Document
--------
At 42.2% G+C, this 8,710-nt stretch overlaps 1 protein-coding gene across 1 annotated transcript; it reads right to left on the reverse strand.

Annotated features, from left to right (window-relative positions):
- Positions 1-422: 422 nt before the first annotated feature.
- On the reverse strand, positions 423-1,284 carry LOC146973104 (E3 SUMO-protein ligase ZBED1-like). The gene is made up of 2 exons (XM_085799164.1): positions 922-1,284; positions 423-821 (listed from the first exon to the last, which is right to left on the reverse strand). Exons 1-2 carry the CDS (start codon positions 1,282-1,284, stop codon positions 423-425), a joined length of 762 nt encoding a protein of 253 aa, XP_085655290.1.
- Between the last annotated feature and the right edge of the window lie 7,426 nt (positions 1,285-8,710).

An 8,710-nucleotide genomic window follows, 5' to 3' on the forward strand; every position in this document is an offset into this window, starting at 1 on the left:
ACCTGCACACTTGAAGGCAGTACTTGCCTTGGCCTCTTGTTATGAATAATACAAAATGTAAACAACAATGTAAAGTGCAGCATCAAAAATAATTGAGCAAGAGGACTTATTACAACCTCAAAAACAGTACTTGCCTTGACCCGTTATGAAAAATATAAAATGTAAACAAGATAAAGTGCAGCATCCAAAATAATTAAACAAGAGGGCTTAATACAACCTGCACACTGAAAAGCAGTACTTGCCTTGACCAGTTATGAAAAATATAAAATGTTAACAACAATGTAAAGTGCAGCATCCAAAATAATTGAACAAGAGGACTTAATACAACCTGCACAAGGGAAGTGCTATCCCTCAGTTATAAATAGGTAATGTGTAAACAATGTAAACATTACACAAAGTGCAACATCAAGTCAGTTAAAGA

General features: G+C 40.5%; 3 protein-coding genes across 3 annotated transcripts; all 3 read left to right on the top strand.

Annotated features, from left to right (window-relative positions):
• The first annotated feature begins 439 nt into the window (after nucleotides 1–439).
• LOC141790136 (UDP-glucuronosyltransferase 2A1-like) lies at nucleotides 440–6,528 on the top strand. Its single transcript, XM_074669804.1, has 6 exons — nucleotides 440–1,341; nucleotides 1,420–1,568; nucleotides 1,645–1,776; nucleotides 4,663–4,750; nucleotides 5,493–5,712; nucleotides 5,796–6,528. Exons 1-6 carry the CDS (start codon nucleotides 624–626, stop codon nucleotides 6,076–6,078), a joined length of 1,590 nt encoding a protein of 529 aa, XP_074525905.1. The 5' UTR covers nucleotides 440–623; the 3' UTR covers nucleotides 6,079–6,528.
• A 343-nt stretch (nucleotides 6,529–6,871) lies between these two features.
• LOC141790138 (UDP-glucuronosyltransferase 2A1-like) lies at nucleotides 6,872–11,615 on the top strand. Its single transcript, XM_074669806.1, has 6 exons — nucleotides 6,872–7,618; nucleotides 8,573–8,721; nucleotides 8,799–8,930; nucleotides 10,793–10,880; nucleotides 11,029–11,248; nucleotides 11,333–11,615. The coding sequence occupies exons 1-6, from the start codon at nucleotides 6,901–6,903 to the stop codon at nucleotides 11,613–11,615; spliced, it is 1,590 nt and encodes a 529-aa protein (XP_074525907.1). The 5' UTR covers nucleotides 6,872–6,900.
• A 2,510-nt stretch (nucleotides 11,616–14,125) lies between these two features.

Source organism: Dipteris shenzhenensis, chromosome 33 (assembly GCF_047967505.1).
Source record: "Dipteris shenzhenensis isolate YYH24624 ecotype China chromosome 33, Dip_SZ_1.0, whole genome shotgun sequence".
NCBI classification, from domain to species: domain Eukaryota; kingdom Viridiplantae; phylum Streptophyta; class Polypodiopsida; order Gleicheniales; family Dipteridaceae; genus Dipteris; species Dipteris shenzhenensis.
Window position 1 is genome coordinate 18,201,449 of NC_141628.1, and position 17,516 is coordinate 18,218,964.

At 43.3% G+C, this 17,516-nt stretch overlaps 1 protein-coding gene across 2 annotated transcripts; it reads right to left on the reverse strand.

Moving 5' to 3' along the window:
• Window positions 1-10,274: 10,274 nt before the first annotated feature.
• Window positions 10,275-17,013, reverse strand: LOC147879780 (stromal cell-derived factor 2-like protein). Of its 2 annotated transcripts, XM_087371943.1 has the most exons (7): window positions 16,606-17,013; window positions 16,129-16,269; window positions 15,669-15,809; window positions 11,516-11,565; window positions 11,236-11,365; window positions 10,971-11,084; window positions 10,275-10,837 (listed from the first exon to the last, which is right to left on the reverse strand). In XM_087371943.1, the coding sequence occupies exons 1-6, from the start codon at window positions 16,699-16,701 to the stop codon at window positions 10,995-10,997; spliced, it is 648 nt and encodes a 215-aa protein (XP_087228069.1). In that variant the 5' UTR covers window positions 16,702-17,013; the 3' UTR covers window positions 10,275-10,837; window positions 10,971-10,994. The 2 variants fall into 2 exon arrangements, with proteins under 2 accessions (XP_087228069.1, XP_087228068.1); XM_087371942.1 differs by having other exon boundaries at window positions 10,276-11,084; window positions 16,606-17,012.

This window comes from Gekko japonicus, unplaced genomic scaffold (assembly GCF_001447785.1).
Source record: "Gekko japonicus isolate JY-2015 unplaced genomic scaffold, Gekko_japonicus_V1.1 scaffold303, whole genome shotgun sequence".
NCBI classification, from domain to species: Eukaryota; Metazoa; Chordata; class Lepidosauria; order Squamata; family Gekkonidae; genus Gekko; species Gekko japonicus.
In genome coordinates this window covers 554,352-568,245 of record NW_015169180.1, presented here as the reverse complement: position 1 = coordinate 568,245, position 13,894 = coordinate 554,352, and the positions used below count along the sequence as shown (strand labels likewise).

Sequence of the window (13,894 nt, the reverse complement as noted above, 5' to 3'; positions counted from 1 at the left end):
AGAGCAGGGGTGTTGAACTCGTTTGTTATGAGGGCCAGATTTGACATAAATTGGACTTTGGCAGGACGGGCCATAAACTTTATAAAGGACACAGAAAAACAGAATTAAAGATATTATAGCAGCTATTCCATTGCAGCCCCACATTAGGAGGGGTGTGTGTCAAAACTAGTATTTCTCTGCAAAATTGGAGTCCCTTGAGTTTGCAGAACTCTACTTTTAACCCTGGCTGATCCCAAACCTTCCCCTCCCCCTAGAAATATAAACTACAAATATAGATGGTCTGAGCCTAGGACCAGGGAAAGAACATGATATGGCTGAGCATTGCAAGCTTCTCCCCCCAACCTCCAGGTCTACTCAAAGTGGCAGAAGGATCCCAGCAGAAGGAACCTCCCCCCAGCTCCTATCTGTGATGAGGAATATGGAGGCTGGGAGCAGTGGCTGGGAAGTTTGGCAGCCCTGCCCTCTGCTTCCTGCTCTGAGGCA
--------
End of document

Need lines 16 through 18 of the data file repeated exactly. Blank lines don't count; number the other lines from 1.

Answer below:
Source record: "Dipteris shenzhenensis isolate YYH24624 ecotype China chromosome 33, Dip_SZ_1.0, whole genome shotgun sequence".
NCBI classification, from domain to species: domain Eukaryota; kingdom Viridiplantae; phylum Streptophyta; class Polypodiopsida; order Gleicheniales; family Dipteridaceae; genus Dipteris; species Dipteris shenzhenensis.
Window position 1 is genome coordinate 18,201,449 of NC_141628.1, and position 17,516 is coordinate 18,218,964.